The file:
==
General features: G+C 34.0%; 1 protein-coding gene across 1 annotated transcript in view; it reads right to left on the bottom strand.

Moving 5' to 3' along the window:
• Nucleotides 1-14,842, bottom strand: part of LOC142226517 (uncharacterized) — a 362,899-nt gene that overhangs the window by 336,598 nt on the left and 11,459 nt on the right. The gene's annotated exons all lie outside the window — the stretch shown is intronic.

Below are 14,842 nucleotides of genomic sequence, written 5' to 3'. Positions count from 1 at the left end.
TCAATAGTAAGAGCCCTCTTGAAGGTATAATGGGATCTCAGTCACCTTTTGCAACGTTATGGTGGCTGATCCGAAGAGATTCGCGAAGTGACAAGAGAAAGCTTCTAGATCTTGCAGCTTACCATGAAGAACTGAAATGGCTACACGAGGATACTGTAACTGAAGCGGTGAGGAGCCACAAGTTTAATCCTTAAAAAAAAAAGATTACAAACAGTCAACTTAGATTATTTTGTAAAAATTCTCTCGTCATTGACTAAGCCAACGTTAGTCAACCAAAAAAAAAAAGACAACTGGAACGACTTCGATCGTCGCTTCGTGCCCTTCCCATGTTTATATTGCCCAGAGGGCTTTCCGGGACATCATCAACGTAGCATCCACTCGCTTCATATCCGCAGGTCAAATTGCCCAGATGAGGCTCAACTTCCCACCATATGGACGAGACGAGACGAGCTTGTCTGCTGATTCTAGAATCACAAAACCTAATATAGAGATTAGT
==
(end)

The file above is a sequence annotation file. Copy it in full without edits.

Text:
General features: G+C 34.0%; 1 protein-coding gene across 1 annotated transcript in view; it reads right to left on the bottom strand.

Moving 5' to 3' along the window:
• Nucleotides 1-14,842, bottom strand: part of LOC142226517 (uncharacterized) — a 362,899-nt gene that overhangs the window by 336,598 nt on the left and 11,459 nt on the right. The gene's annotated exons all lie outside the window — the stretch shown is intronic.

Below are 14,842 nucleotides of genomic sequence, written 5' to 3'. Positions count from 1 at the left end.
TCAATAGTAAGAGCCCTCTTGAAGGTATAATGGGATCTCAGTCACCTTTTGCAACGTTATGGTGGCTGATCCGAAGAGATTCGCGAAGTGACAAGAGAAAGCTTCTAGATCTTGCAGCTTACCATGAAGAACTGAAATGGCTACACGAGGATACTGTAACTGAAGCGGTGAGGAGCCACAAGTTTAATCCTTAAAAAAAAAAGATTACAAACAGTCAACTTAGATTATTTTGTAAAAATTCTCTCGTCATTGACTAAGCCAACGTTAGTCAACCAAAAAAAAAAAGACAACTGGAACGACTTCGATCGTCGCTTCGTGCCCTTCCCATGTTTATATTGCCCAGAGGGCTTTCCGGGACATCATCAACGTAGCATCCACTCGCTTCATATCCGCAGGTCAAATTGCCCAGATGAGGCTCAACTTCCCACCATATGGACGAGACGAGACGAGCTTGTCTGCTGATTCTAGAATCACAAAACCTAATATAGAGATTAGT